December 2, 2021

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Project Cars 3 review – an effective new direction for the broadest racing series around

2 min read
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Project Cars 3 is an odd one. As it’s ever been with this series, really – Slightly Mad by name, totally bonkers by nature you might say of the developer – but this third outing for one of the the most expansive racing games on the market is the wackiest yet, jettisoning sim staples such as tire wear and fuel usage for something that’s laser-focussed on the Forza Motorsport crowd. So is it a sim or isn’t it? After a couple of dozen hours with it, I’m not entirely sure myself, and fairly certain I don’t really care – whatever this is, it’s an awful lot more fun than its predecessors.

It’s still every bit as funky, in its own way, but the first thing you’ll need to know is that Project Cars 3 properly addresses the inconsistent handling that’s blighted the series from its inception. How it goes about that might not be to everyone’s taste – Project Car 3’s generous cast of automobiles are overstated things with a tendency towards oversteer that can be quickly and easily caught by a handful of opposite lock – but having spent so much time with past games tinkering with deadzones and sensitivity options it’s most certainly to mine. These things are a pleasure to drive rather than a pain.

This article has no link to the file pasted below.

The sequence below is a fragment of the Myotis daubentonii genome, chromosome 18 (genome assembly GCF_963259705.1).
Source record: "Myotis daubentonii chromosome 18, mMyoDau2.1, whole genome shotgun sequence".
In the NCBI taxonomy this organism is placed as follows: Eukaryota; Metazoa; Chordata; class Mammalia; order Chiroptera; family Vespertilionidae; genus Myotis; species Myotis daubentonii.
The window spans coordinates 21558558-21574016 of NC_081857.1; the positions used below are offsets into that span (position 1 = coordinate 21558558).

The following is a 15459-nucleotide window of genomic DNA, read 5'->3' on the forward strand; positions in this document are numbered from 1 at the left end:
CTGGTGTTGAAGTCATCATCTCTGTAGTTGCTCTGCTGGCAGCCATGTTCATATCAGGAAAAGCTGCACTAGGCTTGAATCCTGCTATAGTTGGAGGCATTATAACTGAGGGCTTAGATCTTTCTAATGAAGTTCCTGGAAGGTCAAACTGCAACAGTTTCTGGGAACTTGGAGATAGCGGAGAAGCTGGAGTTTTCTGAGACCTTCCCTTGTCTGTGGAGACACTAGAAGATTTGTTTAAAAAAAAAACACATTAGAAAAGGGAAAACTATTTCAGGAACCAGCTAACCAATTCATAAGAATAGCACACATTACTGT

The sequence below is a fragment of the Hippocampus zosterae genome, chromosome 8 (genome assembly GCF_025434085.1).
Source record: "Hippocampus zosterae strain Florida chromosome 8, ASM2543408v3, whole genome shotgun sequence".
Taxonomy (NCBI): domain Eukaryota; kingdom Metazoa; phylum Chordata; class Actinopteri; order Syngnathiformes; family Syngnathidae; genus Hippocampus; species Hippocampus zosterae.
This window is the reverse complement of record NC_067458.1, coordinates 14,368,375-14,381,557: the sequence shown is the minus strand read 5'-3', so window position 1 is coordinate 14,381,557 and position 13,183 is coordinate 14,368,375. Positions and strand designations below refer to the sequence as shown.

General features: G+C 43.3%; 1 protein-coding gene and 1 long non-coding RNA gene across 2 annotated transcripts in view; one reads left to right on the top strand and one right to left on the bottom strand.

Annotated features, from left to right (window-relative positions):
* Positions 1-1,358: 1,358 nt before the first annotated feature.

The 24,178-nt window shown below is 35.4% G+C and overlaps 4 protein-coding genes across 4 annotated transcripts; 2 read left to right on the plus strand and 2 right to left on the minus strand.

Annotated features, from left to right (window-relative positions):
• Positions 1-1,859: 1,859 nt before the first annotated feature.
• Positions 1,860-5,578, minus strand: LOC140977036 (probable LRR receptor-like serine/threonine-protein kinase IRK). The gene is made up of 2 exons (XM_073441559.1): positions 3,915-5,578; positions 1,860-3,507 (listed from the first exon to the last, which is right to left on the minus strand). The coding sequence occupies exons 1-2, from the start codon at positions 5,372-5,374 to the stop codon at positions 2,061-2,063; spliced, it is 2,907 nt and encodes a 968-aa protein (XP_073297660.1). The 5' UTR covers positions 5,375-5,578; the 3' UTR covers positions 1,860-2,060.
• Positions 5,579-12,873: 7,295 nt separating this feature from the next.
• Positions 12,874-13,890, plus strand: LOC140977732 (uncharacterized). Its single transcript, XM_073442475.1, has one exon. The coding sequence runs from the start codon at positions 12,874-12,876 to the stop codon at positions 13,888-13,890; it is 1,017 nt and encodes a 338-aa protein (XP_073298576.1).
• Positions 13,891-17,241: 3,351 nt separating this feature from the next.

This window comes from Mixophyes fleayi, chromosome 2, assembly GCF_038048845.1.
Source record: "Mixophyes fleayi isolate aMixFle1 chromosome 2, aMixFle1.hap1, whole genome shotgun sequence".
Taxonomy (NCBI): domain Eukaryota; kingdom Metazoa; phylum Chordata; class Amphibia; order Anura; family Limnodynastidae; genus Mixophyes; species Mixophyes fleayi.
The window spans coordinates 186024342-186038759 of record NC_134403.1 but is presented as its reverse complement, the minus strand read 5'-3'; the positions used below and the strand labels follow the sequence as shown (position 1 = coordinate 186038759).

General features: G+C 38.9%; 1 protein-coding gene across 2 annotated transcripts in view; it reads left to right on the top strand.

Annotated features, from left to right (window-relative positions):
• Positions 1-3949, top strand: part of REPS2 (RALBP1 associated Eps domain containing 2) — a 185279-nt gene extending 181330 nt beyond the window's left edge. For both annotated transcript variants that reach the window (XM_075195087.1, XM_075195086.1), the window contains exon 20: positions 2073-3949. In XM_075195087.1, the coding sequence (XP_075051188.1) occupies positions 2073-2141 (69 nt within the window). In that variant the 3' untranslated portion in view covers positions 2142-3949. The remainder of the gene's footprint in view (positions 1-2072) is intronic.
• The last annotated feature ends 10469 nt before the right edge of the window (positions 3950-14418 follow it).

It’s such a fundamental fix that its importance can’t really be overstated, but before getting carried away I should probably tell you about what’s gone on elsewhere, because it’s quite something. Playing Project Cars 3 is like taking in whatever’s in your front drive for a basic fix, only for the mechanics to go overboard and throw in some underfloor lighting and swapping out the rear seats for a pair of subwoofers. It’s unexpected, yet I still ended up loving it.

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